The new marijuana decriminalization law in Virginia has taken effect on July 1st and decriminalizes marijuana possession offenses and seals the records of past convictions from public view.

“NORML is proud to have worked alongside Senator Ebbin and Delegate Herring, both longtime champions of evidence-based cannabis policy, to bring about these needed changes to Virginia law,” said NORML development director, Jenn Michelle Pedini.

Pedini also serves as the executive director of the state affiliate, Virginia NORML. “Virginians have long opposed the criminalization of personal marijuana possession, and the enactment of this legislation turns that public opinion into public policy,” she added.

According to Pedini, additional legislative reforms will continue to be necessary.

“While we applaud Governor Northam, his administration, and the legislature for taking this important first step, it’s critical the legislature work swiftly to legalize and regulate the responsible use of cannabis by adults. For too long, young people, poor people, and people of color have disproportionately been impacted by cannabis criminalization, and lawmakers must take immediate steps to right these past wrongs and to undo the damage that prohibition has waged upon hundreds of thousands of Virginians.”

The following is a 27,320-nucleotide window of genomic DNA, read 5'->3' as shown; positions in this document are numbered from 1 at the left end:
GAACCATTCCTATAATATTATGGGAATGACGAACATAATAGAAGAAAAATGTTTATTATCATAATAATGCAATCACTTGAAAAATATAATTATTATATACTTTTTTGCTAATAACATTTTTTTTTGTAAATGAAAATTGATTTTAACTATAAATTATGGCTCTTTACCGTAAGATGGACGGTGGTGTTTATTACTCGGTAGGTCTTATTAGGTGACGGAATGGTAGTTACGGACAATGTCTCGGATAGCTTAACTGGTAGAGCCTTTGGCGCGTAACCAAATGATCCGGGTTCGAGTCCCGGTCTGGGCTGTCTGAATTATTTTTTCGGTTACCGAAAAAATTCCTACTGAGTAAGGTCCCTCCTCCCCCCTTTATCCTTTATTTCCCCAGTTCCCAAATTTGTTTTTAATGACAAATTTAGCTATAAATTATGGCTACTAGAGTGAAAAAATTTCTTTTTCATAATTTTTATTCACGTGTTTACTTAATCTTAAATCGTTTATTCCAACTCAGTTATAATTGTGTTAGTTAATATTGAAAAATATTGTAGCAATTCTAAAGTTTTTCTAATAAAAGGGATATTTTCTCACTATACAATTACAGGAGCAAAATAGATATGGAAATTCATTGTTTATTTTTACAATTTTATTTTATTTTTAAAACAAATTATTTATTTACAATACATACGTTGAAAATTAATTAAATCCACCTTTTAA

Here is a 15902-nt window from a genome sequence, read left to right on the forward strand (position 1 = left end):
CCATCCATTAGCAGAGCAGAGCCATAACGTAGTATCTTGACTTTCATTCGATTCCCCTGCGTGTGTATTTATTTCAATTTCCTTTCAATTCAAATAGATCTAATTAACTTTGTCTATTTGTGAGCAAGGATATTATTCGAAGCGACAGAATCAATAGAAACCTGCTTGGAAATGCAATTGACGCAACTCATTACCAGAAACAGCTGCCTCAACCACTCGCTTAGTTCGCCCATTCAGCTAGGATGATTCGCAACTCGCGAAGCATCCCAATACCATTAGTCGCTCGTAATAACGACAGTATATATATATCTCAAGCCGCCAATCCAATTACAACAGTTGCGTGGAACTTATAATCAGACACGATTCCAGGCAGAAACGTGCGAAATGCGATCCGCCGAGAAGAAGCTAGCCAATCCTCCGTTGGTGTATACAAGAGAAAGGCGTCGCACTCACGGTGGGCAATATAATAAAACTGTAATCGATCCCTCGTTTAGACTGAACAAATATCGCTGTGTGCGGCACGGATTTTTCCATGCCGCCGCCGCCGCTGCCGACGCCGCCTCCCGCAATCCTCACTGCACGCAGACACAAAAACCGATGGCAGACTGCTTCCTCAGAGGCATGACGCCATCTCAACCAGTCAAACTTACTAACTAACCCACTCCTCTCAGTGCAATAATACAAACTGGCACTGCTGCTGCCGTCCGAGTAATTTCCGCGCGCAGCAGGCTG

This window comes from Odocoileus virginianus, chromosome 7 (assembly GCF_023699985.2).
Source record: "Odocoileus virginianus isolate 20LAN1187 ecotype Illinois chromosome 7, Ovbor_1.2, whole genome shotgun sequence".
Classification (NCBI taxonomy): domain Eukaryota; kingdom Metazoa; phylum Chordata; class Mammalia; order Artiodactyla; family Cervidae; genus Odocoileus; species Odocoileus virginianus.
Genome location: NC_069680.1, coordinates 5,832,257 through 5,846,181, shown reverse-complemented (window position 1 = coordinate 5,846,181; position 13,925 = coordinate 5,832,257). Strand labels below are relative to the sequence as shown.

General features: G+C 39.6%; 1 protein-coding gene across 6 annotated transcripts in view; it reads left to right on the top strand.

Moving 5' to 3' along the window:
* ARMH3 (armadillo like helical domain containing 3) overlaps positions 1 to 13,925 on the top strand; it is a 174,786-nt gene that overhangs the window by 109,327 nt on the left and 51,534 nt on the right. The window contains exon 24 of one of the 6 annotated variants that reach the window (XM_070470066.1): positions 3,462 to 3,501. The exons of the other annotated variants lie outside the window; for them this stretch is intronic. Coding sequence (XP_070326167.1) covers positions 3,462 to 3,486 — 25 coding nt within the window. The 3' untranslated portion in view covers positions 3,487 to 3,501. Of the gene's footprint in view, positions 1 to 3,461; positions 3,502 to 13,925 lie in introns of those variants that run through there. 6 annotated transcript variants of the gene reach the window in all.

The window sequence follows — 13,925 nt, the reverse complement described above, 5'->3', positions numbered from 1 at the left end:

Under the new law, activities involving the possession of up to one ounce of marijuana are classified as a civil, not criminal offense in the state. They are punishable by a $25 fine, no arrest, and no criminal record.

Previously these activities had been classified as criminal misdemeanors, punishable by up to 30 days in jail, a criminal record, and the possible loss of driving privileges.

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